A good subject with large possibilities—what more can a writer ask for? Vivian Gornick has found such a subject in turning back to the experience of those thousands of Americans who passed through the Communist Party. She interviews a number of old-timers, taking down their words with syntactical improvements, and she frames these recollections with her own commentaries. Her purpose is to recall the humanity of the Communist experience, that is, to show that while some were or became scoundrels, others were decent, selfless people who found themselves trapped by their idealism.
That last phrase of mine imposes upon her book an idea that Ms. Gornick prefers not to confront: the idea that, quite apart from the usual risks of alloy and contamination, idealism can in its very purity be a source of moral corruption. Even while repeating the usual criticisms of the Party, she tries hard to salvage the good intentions and earnest commitments of its members.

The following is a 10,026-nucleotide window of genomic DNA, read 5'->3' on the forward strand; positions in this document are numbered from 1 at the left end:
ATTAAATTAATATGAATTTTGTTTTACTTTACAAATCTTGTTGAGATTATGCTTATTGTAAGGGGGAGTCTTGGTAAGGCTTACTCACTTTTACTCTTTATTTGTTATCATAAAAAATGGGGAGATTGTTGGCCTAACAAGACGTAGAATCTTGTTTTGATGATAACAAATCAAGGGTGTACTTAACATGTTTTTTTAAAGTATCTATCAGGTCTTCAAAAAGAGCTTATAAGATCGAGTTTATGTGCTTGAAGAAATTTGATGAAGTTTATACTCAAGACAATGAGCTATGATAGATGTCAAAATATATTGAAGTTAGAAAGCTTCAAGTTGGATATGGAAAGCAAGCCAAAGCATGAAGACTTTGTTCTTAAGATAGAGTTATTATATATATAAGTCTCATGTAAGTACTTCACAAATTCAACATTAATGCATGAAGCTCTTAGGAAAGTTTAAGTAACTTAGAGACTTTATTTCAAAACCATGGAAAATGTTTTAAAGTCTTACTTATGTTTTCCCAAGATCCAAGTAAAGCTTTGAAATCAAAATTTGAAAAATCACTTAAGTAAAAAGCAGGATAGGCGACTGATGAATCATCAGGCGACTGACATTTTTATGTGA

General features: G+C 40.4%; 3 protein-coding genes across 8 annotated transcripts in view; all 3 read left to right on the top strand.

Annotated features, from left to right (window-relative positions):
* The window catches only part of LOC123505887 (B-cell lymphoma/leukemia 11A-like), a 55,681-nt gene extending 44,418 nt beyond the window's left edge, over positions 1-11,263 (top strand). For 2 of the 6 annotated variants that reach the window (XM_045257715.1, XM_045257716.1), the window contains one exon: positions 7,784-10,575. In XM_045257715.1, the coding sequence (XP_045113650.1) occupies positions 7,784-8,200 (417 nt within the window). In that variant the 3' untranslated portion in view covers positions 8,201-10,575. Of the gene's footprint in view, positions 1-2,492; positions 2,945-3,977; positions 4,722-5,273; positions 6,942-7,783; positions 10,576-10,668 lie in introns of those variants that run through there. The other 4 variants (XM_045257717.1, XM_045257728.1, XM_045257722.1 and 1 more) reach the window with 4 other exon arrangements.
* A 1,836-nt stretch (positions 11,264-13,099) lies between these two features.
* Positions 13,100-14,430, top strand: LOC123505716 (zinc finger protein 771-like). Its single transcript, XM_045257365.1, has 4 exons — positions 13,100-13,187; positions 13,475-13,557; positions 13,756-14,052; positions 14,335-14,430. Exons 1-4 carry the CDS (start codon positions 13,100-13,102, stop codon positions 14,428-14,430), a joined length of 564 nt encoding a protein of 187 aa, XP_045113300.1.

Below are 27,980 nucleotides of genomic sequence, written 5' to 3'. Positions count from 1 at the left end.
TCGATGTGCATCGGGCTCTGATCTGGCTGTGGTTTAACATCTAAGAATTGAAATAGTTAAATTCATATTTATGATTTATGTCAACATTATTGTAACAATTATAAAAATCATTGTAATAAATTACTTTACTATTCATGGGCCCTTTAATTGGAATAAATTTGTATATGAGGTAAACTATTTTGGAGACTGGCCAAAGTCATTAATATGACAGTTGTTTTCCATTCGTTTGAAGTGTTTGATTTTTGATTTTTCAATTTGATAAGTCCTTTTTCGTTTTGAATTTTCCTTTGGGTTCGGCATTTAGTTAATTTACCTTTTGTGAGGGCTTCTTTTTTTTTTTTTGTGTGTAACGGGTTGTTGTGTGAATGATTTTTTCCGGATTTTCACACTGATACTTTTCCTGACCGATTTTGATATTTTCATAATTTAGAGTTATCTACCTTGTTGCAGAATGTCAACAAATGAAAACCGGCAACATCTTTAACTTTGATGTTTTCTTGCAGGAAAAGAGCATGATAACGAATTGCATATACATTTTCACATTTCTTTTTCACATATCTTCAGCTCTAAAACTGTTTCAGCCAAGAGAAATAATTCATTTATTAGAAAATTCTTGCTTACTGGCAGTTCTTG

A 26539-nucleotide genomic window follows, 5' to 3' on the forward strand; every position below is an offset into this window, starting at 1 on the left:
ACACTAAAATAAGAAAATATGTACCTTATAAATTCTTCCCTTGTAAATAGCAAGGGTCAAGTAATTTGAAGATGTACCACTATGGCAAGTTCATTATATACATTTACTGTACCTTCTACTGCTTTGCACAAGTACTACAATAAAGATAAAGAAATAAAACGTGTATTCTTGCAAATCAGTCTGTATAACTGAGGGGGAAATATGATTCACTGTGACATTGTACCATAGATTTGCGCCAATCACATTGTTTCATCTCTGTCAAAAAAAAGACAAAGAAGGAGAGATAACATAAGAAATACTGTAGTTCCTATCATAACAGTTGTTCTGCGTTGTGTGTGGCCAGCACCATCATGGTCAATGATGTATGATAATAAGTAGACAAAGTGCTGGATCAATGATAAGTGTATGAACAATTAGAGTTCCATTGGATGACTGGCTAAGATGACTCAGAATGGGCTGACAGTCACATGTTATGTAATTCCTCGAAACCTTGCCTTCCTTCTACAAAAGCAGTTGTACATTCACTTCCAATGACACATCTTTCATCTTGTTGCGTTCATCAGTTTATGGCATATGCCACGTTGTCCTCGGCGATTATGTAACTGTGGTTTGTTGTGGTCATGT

It could have been a first-rate book. All she needed was a strict discipline of mind and language, and a determination to hold fast against the self-justifications bound to seep into the memories of her respondents. I don’t mean thereby to suggest that she had to write from this or the other point of view, least of all the crude, reactionary anti-Communism she is eager to dismiss. But in turning to her battered and disillusioned comrades, she would have had to press beyond nostalgia and especially to question the worth of resummoned emotions. Alas, where her book should be dry, it is damp; where hard, soft. Her own part of it is badly written, in a breathy, hyped-up style which betrays too close an acquaintance with the “new journalism.”